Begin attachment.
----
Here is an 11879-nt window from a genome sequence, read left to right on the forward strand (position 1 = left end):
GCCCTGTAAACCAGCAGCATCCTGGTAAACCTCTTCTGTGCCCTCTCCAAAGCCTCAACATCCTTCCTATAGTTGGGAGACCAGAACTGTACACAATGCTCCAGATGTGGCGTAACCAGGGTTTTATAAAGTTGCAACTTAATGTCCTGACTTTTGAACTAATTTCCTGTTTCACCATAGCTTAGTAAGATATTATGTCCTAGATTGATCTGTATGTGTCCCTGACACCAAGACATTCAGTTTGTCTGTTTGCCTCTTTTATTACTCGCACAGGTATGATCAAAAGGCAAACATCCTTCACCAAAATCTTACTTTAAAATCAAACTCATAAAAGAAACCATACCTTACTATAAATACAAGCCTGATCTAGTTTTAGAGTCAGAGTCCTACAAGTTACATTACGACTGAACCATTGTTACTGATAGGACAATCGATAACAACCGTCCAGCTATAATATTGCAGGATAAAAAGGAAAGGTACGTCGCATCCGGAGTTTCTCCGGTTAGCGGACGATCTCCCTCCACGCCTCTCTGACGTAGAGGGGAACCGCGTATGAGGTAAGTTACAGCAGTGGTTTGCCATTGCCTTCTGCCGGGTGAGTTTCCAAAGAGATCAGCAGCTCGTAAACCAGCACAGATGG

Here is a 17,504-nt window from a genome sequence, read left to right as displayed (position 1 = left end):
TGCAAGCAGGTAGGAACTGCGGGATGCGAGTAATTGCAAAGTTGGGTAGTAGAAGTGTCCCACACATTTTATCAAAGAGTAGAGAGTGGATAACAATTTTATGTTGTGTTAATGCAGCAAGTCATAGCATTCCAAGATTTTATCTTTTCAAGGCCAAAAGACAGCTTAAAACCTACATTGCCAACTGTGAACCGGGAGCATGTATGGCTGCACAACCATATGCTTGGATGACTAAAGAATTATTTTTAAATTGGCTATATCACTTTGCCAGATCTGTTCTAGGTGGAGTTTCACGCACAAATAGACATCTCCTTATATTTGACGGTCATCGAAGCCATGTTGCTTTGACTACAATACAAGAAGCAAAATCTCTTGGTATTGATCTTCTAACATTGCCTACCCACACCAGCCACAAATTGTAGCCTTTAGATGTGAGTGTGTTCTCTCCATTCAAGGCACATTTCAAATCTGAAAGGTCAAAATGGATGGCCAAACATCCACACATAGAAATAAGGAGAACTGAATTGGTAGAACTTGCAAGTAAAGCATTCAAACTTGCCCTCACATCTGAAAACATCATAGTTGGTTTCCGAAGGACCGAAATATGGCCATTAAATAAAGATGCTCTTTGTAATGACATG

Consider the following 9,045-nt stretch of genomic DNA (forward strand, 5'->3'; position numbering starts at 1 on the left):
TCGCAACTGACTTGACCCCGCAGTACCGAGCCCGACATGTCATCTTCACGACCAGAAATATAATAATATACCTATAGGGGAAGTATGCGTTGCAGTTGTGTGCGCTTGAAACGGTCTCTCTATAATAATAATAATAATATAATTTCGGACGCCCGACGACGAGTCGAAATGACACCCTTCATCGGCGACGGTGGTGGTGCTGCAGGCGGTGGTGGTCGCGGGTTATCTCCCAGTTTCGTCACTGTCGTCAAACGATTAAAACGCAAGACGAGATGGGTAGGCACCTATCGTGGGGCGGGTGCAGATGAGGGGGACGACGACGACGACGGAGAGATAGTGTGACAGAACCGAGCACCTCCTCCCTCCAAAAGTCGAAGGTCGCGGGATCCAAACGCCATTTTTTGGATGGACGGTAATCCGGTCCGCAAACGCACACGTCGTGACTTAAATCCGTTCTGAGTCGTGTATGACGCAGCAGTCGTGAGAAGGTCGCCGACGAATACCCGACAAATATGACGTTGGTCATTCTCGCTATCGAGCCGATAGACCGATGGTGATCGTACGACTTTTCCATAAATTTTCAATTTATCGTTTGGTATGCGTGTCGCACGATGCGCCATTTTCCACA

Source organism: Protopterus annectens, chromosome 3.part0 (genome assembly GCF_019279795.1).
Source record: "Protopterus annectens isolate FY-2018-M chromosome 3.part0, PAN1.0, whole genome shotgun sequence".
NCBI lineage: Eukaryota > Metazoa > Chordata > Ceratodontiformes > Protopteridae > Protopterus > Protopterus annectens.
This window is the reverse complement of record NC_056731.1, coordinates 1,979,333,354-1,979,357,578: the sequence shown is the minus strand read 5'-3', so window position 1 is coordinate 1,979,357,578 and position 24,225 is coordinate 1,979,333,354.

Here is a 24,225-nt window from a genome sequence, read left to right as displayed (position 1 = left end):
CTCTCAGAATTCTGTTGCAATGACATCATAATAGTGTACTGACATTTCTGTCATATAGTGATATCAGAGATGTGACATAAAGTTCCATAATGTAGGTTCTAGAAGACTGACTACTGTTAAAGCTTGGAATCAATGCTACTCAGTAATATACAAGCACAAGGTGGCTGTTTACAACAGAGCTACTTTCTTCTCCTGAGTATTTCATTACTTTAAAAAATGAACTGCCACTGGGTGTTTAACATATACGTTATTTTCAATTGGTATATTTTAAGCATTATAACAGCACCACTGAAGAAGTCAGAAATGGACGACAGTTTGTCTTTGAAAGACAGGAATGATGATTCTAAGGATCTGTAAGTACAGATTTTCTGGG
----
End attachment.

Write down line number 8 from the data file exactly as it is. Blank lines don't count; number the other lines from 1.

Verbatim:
Source record: "Protopterus annectens isolate FY-2018-M chromosome 3.part0, PAN1.0, whole genome shotgun sequence".